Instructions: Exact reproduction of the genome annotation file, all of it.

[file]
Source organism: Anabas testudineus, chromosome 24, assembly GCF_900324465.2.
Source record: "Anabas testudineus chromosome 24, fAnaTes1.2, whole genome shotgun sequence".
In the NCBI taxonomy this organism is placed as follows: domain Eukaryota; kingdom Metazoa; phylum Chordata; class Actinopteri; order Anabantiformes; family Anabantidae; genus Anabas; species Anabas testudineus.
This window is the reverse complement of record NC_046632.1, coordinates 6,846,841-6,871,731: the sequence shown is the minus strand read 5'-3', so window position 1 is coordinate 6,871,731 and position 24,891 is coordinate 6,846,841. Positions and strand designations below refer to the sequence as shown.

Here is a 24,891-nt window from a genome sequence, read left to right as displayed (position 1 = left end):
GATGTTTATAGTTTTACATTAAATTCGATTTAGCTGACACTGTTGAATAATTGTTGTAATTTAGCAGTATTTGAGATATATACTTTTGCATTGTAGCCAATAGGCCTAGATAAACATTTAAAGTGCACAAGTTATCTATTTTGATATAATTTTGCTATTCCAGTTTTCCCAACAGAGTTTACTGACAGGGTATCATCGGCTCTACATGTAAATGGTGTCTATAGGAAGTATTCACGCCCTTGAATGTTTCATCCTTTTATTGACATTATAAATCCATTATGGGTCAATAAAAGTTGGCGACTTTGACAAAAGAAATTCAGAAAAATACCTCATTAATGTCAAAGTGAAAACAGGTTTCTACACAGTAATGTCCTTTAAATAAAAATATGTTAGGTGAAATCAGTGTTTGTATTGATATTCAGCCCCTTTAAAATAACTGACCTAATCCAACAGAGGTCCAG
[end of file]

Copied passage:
Source organism: Anabas testudineus, chromosome 24, assembly GCF_900324465.2.
Source record: "Anabas testudineus chromosome 24, fAnaTes1.2, whole genome shotgun sequence".
In the NCBI taxonomy this organism is placed as follows: domain Eukaryota; kingdom Metazoa; phylum Chordata; class Actinopteri; order Anabantiformes; family Anabantidae; genus Anabas; species Anabas testudineus.
This window is the reverse complement of record NC_046632.1, coordinates 6,846,841-6,871,731: the sequence shown is the minus strand read 5'-3', so window position 1 is coordinate 6,871,731 and position 24,891 is coordinate 6,846,841. Positions and strand designations below refer to the sequence as shown.

Here is a 24,891-nt window from a genome sequence, read left to right as displayed (position 1 = left end):
GATGTTTATAGTTTTACATTAAATTCGATTTAGCTGACACTGTTGAATAATTGTTGTAATTTAGCAGTATTTGAGATATATACTTTTGCATTGTAGCCAATAGGCCTAGATAAACATTTAAAGTGCACAAGTTATCTATTTTGATATAATTTTGCTATTCCAGTTTTCCCAACAGAGTTTACTGACAGGGTATCATCGGCTCTACATGTAAATGGTGTCTATAGGAAGTATTCACGCCCTTGAATGTTTCATCCTTTTATTGACATTATAAATCCATTATGGGTCAATAAAAGTTGGCGACTTTGACAAAAGAAATTCAGAAAAATACCTCATTAATGTCAAAGTGAAAACAGGTTTCTACACAGTAATGTCCTTTAAATAAAAATATGTTAGGTGAAATCAGTGTTTGTATTGATATTCAGCCCCTTTAAAATAACTGACCTAATCCAACAGAGGTCCAG